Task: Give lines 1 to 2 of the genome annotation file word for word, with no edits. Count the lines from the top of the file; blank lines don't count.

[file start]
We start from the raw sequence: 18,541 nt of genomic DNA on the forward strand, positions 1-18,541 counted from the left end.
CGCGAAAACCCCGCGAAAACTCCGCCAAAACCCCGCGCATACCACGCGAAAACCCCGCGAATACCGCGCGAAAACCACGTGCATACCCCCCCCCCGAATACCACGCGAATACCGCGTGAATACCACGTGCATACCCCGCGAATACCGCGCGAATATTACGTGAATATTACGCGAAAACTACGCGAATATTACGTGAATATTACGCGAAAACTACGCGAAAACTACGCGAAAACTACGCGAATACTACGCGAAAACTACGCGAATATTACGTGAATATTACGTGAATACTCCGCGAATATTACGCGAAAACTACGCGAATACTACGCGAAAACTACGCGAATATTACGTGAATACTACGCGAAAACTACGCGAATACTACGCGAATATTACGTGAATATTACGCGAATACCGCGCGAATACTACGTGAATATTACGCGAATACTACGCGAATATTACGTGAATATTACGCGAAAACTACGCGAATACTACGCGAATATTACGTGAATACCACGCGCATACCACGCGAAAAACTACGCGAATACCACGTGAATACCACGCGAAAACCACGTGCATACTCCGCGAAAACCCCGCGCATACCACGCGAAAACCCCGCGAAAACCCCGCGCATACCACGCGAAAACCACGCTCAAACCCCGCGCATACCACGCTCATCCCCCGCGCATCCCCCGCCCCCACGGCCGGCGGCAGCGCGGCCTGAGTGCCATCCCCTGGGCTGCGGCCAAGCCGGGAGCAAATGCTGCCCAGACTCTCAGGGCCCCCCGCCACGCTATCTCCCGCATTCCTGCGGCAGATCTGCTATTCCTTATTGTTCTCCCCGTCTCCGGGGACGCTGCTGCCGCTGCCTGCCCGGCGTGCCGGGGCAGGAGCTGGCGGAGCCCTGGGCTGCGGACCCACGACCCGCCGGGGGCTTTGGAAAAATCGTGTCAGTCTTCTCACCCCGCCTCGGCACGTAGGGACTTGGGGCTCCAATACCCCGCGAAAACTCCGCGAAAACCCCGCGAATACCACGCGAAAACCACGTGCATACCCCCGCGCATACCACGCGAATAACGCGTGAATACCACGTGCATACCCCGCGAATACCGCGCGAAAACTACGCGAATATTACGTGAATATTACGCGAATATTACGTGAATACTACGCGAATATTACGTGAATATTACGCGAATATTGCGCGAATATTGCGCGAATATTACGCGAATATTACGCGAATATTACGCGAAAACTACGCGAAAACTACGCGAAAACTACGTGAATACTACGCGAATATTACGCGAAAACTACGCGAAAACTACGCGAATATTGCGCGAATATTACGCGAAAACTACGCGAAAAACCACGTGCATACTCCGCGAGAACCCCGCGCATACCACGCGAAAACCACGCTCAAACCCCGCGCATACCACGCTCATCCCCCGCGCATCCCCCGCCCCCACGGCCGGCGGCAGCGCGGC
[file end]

We start from the raw sequence: 18,541 nt of genomic DNA on the forward strand, positions 1-18,541 counted from the left end.
CGCGAAAACCCCGCGAAAACTCCGCCAAAACCCCGCGCATACCACGCGAAAACCCCGCGAATACCGCGCGAAAACCACGTGCATACCCCCCCCCCGAATACCACGCGAATACCGCGTGAATACCACGTGCATACCCCGCGAATACCGCGCGAATATTACGTGAATATTACGCGAAAACTACGCGAATATTACGTGAATATTACGCGAAAACTACGCGAAAACTACGCGAAAACTACGCGAATACTACGCGAAAACTACGCGAATATTACGTGAATATTACGTGAATACTCCGCGAATATTACGCGAAAACTACGCGAATACTACGCGAAAACTACGCGAATATTACGTGAATACTACGCGAAAACTACGCGAATACTACGCGAATATTACGTGAATATTACGCGAATACCGCGCGAATACTACGTGAATATTACGCGAATACTACGCGAATATTACGTGAATATTACGCGAAAACTACGCGAATACTACGCGAATATTACGTGAATACCACGCGCATACCACGCGAAAAACTACGCGAATACCACGTGAATACCACGCGAAAACCACGTGCATACTCCGCGAAAACCCCGCGCATACCACGCGAAAACCCCGCGAAAACCCCGCGCATACCACGCGAAAACCACGCTCAAACCCCGCGCATACCACGCTCATCCCCCGCGCATCCCCCGCCCCCACGGCCGGCGGCAGCGCGGCCTGAGTGCCATCCCCTGGGCTGCGGCCAAGCCGGGAGCAAATGCTGCCCAGACTCTCAGGGCCCCCCGCCACGCTATCTCCCGCATTCCTGCGGCAGATCTGCTATTCCTTATTGTTCTCCCCGTCTCCGGGGACGCTGCTGCCGCTGCCTGCCCGGCGTGCCGGGGCAGGAGCTGGCGGAGCCCTGGGCTGCGGACCCACGACCCGCCGGGGGCTTTGGAAAAATCGTGTCAGTCTTCTCACCCCGCCTCGGCACGTAGGGACTTGGGGCTCCAATACCCCGCGAAAACTCCGCGAAAACCCCGCGAATACCACGCGAAAACCACGTGCATACCCCCGCGCATACCACGCGAATAACGCGTGAATACCACGTGCATACCCCGCGAATACCGCGCGAAAACTACGCGAATATTACGTGAATATTACGCGAATATTACGTGAATACTACGCGAATATTACGTGAATATTACGCGAATATTGCGCGAATATTGCGCGAATATTACGCGAATATTACGCGAATATTACGCGAAAACTACGCGAAAACTACGCGAAAACTACGTGAATACTACGCGAATATTACGCGAAAACTACGCGAAAACTACGCGAATATTGCGCGAATATTACGCGAAAACTACGCGAAAAACCACGTGCATACTCCGCGAGAACCCCGCGCATACCACGCGAAAACCACGCTCAAACCCCGCGCATACCACGCTCATCCCCCGCGCATCCCCCGCCCCCACGGCCGGCGGCAGCGCGGC